How are partnerships taxed?

A partnership firm and an LLP are taxed at a flat rate of 30 per cent (excluding applicable surcharge and cess (tax levied for a specific purpose)) on their income. Thereafter, the share of profit that a partner takes out from the partnership firm or an LLP is exempt in the hands of the partner (including the partners based overseas, subject to double taxation avoidance agreements).

The income (other than profits) earned by a partner is assessed and taxed as if the partner is self-employed and not an employee of an organisation.

Further, a partnership firm and an LLP are required to have a permanent account number in accordance with the provisions of the Income Tax Act 1961.

Reporting and transparency requirements

To what extent must partnerships, LLPs and similar structures file accounts and other documents and information with a government agency?

An LLP is required to file an annual statement of account and solvency with the Ministry of Corporate Affairs (MCA) within 30 days from the expiry of six months after the financial year to which the statement of accounts and solvency relate, and an annual return within 60 days from the end of its financial year. Further, an audit is required only after crossing a turnover of 4 million rupees or when aggregate capital contributions by the LLP partners exceeds 2.5 million rupees.

The statement of account and solvency and the annual return of an LLP can be viewed by carrying out a public search on the website of MCA; however, the partnership agreements filed by an LLP are not available on the MCA website for public review.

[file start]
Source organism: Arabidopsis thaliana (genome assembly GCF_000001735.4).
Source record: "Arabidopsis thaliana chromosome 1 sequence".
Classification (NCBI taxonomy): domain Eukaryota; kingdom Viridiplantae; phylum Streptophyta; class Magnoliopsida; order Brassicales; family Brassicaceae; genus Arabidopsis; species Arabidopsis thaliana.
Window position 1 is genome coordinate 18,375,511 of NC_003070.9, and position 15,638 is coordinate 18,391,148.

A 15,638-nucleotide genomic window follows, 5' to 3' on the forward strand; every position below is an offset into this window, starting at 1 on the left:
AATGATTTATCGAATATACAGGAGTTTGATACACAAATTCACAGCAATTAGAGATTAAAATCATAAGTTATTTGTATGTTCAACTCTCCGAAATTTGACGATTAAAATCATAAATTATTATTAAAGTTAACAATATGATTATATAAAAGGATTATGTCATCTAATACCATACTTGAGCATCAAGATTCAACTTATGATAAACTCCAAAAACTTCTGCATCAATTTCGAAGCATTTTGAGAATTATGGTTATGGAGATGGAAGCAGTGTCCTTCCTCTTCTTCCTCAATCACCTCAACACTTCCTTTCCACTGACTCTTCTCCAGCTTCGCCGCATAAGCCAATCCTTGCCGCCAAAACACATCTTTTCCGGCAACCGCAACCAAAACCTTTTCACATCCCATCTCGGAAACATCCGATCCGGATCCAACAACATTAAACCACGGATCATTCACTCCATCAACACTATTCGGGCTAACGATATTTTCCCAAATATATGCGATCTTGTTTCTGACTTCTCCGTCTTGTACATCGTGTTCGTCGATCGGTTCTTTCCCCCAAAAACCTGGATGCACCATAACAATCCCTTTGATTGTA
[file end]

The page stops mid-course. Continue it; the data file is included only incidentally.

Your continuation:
The Income Tax Act 1961 provides that partnership firms and LLPs involved in a profession with gross receipts of more than 5 million rupees and those involved in doing business and having sales turnover exceeding 10 million rupees are required to have a tax audit.

The details of the partners of a registered partnership firm and an LLP are available for the public to inspect.

Ownership and membership

Can anyone be a partner, and, if not, who can and cannot? Can bodies corporate or other partnerships own a partnership?

Any individual or body corporate can become a partner provided that the individual has:

  • not been found to be of unsound mind by a court of competent jurisdiction and the finding is in force;
  • not been declared an undischarged bankrupt; or
  • not applied to be adjudicated as an insolvent and his or her application is pending.

Further, a foreign entity can be a partner in an LLP and make an investment only in sectors where 100 per cent FDI is allowed in terms of the extant FDI policy.

Execution of documents

How do partnerships and LLPs execute documents? Must all partners sign? Can the partnership or LLP sign in its own name?

Partnership firms and LLPs typically execute the documents in their own name through the partners or nominees who have been authorised in this regard, as per the agreement between the partners. Any act done by a partner as per the authority granted to such persons binds the firm and its partners.